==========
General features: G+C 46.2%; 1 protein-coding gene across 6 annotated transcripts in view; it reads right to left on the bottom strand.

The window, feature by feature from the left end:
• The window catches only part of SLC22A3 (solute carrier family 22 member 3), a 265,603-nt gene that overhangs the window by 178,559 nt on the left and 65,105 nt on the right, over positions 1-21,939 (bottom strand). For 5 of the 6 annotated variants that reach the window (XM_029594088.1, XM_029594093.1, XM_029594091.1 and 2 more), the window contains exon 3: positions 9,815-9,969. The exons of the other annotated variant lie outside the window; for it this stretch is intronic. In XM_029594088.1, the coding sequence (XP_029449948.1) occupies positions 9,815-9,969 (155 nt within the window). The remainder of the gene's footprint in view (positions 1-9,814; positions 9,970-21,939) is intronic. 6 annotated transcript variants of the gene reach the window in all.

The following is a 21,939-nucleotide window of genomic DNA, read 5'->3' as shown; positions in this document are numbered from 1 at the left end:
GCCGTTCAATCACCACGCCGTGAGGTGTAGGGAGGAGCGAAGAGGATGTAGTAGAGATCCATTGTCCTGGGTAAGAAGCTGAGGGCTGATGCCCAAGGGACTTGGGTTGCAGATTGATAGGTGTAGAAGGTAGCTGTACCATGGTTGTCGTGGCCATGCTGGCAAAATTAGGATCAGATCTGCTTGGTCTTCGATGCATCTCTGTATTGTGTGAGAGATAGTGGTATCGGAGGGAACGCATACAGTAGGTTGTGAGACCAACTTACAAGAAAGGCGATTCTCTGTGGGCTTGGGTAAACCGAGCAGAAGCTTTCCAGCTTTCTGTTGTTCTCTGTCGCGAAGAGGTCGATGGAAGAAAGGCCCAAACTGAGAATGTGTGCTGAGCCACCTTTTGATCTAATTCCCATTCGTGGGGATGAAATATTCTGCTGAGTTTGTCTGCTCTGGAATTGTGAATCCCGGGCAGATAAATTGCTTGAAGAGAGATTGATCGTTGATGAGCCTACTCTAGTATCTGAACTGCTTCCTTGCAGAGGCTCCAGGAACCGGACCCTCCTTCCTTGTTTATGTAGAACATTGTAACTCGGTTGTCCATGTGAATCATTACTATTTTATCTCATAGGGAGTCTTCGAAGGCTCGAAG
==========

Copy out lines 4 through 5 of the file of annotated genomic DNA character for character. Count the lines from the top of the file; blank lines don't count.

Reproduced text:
The following is a 21,939-nucleotide window of genomic DNA, read 5'->3' as shown; positions in this document are numbered from 1 at the left end:
GCCGTTCAATCACCACGCCGTGAGGTGTAGGGAGGAGCGAAGAGGATGTAGTAGAGATCCATTGTCCTGGGTAAGAAGCTGAGGGCTGATGCCCAAGGGACTTGGGTTGCAGATTGATAGGTGTAGAAGGTAGCTGTACCATGGTTGTCGTGGCCATGCTGGCAAAATTAGGATCAGATCTGCTTGGTCTTCGATGCATCTCTGTATTGTGTGAGAGATAGTGGTATCGGAGGGAACGCATACAGTAGGTTGTGAGACCAACTTACAAGAAAGGCGATTCTCTGTGGGCTTGGGTAAACCGAGCAGAAGCTTTCCAGCTTTCTGTTGTTCTCTGTCGCGAAGAGGTCGATGGAAGAAAGGCCCAAACTGAGAATGTGTGCTGAGCCACCTTTTGATCTAATTCCCATTCGTGGGGATGAAATATTCTGCTGAGTTTGTCTGCTCTGGAATTGTGAATCCCGGGCAGATAAATTGCTTGAAGAGAGATTGATCGTTGATGAGCCTACTCTAGTATCTGAACTGCTTCCTTGCAGAGGCTCCAGGAACCGGACCCTCCTTCCTTGTTTATGTAGAACATTGTAACTCGGTTGTCCATGTGAATCATTACTATTTTATCTCATAGGGAGTCTTCGAAGGCTCGAAG